The cooler of the ATI Radeon HD 3850 has a single-slot form-factor. That’s why it is more sophisticated than the cooler of the Radeon HD 3870.
A dual-slot form-factor doesn’t impose strict limitations on the type of the fan or the size of the heatsink and the developer can vary both to achieve the optimal combination of thermal and noise characteristics. It is not so with single-slot coolers: the developer has to resort to various tricks and compromises to remain within the limits of the form-factor while achieving the desired cooling efficiency. Sometimes silence has to be sacrificed even. An example of such a compromise is the reference cooler installed on the GeForce 8800 GT. The new cooler of the Radeon HD 3850 resembles it with its design and component layout.
Don’t be confused with the color of the metal the base of the cooler is molded from: it is not copper but aluminum, which we checked out by scratching the base. A flat heat pipe is pressed into the groove at the top to distribute the heat in the heatsink, and there is a copper piece where the cooler touches the GPU. Consisting of aluminum plates, the heatsink has a much larger total area than the heatsink of the GeForce 8800 GT’s cooler and is installed upright rather than at an angle. The air flow is driven away from the mounting bracket by means of special grooves in the cooler casing.
We don’t think it’s an ideal component layout, though. We guess the fan should have been instead placed near the DVI-I connectors, changing the direction of air flow to the opposite. In this case the hot air from the main heatsink could additionally cool the load-bearing components of the power circuit because the base is shaped like an additional needle-like heatsink there. Well, at an expected power draw of 50-60W, this cooler should cope with cooling the Radeon HD 3850 just fine. We can recall Nvidia who dared to use a similar component layout with a smaller heatsink to cool a graphics card with a power draw of 80W – the company and the users are still suffering from that attempt.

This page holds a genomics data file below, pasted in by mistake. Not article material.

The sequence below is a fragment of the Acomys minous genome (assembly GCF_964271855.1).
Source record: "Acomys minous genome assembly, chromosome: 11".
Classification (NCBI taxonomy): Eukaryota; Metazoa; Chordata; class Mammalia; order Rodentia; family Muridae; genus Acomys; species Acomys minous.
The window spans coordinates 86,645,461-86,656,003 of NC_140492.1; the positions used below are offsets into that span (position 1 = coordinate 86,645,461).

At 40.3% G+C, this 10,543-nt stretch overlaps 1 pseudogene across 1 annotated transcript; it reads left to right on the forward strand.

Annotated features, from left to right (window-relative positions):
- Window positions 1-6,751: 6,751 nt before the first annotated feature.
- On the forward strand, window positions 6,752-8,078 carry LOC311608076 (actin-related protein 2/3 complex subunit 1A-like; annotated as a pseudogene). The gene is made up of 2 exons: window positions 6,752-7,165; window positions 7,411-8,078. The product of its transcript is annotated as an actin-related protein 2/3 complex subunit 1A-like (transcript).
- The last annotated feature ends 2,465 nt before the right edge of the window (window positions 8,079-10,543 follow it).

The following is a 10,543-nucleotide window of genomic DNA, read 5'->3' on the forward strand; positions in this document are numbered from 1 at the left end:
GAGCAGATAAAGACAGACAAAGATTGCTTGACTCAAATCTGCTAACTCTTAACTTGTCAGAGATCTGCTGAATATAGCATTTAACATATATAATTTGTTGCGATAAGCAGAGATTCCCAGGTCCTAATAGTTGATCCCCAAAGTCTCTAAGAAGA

The cooler is equipped with a flat centrifugal fan of a rather small diameter with a 4-pin connection, which indicates PWM-based regulation of speed. Its noise parameters are questionable, but we expect it to rotate at low speed most of them due to the lower heat dissipation of the RV670 chip clocked at 670MHz and to the rather large heatsink.
There are the same thermal interfaces where the cooler contacts the GPU, memory chips and load transistors of the power circuit as in the cooling system of the Radeon HD 3870: dark-gray thermal grease for the GPU and elastic yellow thermal pads for the rest of the chips. Besides the four poles with spring-loaded screws and a metallic back-plate the cooler is fastened to the PCB with six additional screws, four near the memory chips and two near the MOSFETs. This prevents the cooler from misaligning and damaging the graphics core.
The cooler installed on the Radeon HD 3850 looks good overall. Perhaps it is not ideal (we do think that the position of the fan and the direction of its air flow is not quite correct), but this shouldn’t be a problem considering the lower heat dissipation of the chip in comparison with the Radeon HD 3870 especially as this cooler employs a more advanced heatsink that in the GeForce 8800 GT’s cooler.